Imagine being in the Middle of Everything to witness a twice-in-a-lifetime astronomical event. If you make your way to Southern Illinois, you'll get that chance.
A solar eclipse is a rare, celestial event that occurs when the moon passes between the Earth and the sun, causing the sun to be partially or completely obscured from view as observed from a specific region on Earth. This happens because the moon's shadow is cast onto the Earth's surface, blocking or partially covering the sun's light.
On April 8, 2024, a total solar eclipse is set to occur, marking the final one visible from the United States until the year 2045.
This celestial event will pass through a path of totality encompassing 13 states, including Illinois.
While a partial solar eclipse will be visible across the entire country including much of the rest of Illinois, the special characteristics of a total solar eclipse can only be experienced within the narrow path of totality that will traverse Southern Illinois - specifically in areas such as Carbondale. It is only within this specific region and during this precise moment that you can observe the sky transitioning to darkness, resembling nighttime, as the Moon completely obstructs direct sunlight and unveils the solar corona—the Sun's outer atmosphere.
This means only residents of Southern Illinois and visitors alike will have the rare, unique opportunity to see this truly remarkable event and be witness to the rare astronomical phenomenon known as a total solar eclipse. Carbondale is on the center-line of the path of totality and will see 4 minutes and 9 seconds of totality for eclipse 2024 (nearly double what was seen in 2017). For other spots to view the eclipse in Illinois, keep reading!
If you're planning to travel, then here's your guide on how to prepare for the 2024 Solar Eclipse including what you'll need to bring with you, the best places to see the eclipse, events, and more. Let's have a solar-bration!
Before embarking on your eclipse adventure, take a moment to delve into all things out-of-this-world by visiting these planetariums and observation centers. These celestial phenomena have fascinated humanity for centuries, and understanding them can add a whole new layer of wonder to your experience.
As you head off on your road trip to Southern Illinois, there's a bounty of iconic attractions and features to stop by along the way.
Is a dragon really a dragon without fire-breathing? Of course not. And this ferocious metallic statue in Vandalia agrees. On your way to experiencing something celestial, stop by this attraction for a fun dose of mythical.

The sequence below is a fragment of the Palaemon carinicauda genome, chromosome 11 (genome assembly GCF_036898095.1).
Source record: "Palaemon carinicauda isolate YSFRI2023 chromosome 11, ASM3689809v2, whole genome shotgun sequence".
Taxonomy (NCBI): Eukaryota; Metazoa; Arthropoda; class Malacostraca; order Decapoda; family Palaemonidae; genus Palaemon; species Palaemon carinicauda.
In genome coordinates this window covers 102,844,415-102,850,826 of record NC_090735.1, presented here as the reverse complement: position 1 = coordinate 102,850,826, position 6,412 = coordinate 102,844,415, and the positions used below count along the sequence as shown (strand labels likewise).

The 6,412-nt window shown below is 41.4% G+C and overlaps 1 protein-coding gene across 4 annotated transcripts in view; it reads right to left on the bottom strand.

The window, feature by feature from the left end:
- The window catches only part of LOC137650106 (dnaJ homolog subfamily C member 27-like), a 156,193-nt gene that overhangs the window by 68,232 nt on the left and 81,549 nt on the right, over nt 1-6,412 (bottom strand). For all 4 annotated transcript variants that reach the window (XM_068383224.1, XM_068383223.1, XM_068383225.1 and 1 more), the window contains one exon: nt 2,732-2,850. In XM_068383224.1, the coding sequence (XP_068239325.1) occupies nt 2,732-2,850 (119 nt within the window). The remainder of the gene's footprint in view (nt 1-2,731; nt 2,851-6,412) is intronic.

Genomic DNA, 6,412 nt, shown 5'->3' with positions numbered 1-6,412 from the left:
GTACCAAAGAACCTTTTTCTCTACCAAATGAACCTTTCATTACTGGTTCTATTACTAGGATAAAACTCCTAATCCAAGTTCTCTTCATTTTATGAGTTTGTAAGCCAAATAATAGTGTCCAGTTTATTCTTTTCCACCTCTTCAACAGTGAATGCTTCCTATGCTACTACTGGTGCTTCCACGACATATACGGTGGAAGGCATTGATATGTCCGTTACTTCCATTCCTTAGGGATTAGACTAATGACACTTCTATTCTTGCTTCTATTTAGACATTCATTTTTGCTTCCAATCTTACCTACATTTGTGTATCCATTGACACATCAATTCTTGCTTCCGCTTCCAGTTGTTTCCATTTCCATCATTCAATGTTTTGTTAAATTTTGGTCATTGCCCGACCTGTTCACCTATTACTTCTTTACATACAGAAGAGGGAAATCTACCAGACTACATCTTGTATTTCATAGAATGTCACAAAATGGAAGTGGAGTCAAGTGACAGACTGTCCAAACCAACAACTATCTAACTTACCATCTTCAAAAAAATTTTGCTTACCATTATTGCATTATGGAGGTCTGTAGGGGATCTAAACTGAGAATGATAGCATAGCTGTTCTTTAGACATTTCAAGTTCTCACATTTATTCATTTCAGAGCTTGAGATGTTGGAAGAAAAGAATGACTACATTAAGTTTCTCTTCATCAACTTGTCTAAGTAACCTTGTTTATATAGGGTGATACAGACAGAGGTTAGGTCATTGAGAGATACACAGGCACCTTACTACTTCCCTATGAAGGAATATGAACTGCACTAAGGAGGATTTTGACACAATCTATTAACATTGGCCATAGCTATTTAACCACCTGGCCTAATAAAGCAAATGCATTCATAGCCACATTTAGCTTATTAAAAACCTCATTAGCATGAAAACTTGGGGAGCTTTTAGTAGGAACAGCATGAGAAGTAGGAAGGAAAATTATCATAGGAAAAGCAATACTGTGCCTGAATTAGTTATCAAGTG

Yes, seeing a total eclipse will make you feel small. But so will the town of Casey just off of Interstate 70. Host to a variety of larger-than-life attractions like the world’s largest rocking chair, mailbox, golf tee and driver, pencil, keys, and so much more. This town will make you feel like you’ve just stumbled upon a lost suburb of giants.
For those history lovers, Fort Massac is Illinois’s first state park and home to a wooden fort built by French soldiers in 1757.
Metropolis is the home of Superman! Take a photo with the 15-foot-tall statue of the Man of Steel. A statue of Lois Lane is also located nearby. And be sure to visit the world's largest collection of Superman memorabilia at the Superman Museum.
Keep an eye out for a variety of hosted activities related to the eclipse, plus enjoy all the amenities on offer including a spacious indoor/outdoor pool, fine dining venues, and a variety of gaming and entertainment.
Don't forget to visit a few local state parks and rolling hills to get in some of your steps and take in the wondrous beauty of the natural landscapes that surround you.
Seasonal waterfalls, awe-inspiring bluffs, and rugged canyons dominate the storied landscape at Starved Rock. Rich with history and beauty, Starved Rock’s hiking trails meander through towering trees and scenic overlooks along the Illinois River.
Located in central LaSalle County, approximately four miles south of Utica and three miles east of Oglesby, Matthiessen is a paradise for those interested in geology as well as recreation.
With nearly 8,000 acres of scenic beauty, Pere Marquette State Park is one of the most picturesque and beautiful locations on the Illinois River and the largest state park in Illinois.
LaRue-Pine Hills is one of the most unique areas in the world. As with many places in the Shawnee National Forest, the beauty we see today is rooted in geologic history. Scenic drives, hiking, and camping are available.
The Path of Totality will span across 13 states. A large section of Southern Illinois lies along the path, hitting multiple towns and cities. Take a look at the map below and see which parts of Southern Illinois lie within the Path of Totality, so you can discover which places will be best to view the eclipse!
As you travel down to Southern Illinois, you might be wondering what essentials you'll need to bring with you to have a great solar eclipse road trip. We got you.
Whether you're staying in Makanda, Carbondale or anywhere else in the southern region of Illinois for the solar eclipse, there are plenty of lodgings and accommodations to meet your resting needs.
But please note! Already, many accommodations are selling out, so you might have to dig around to find available options around the eclipse date.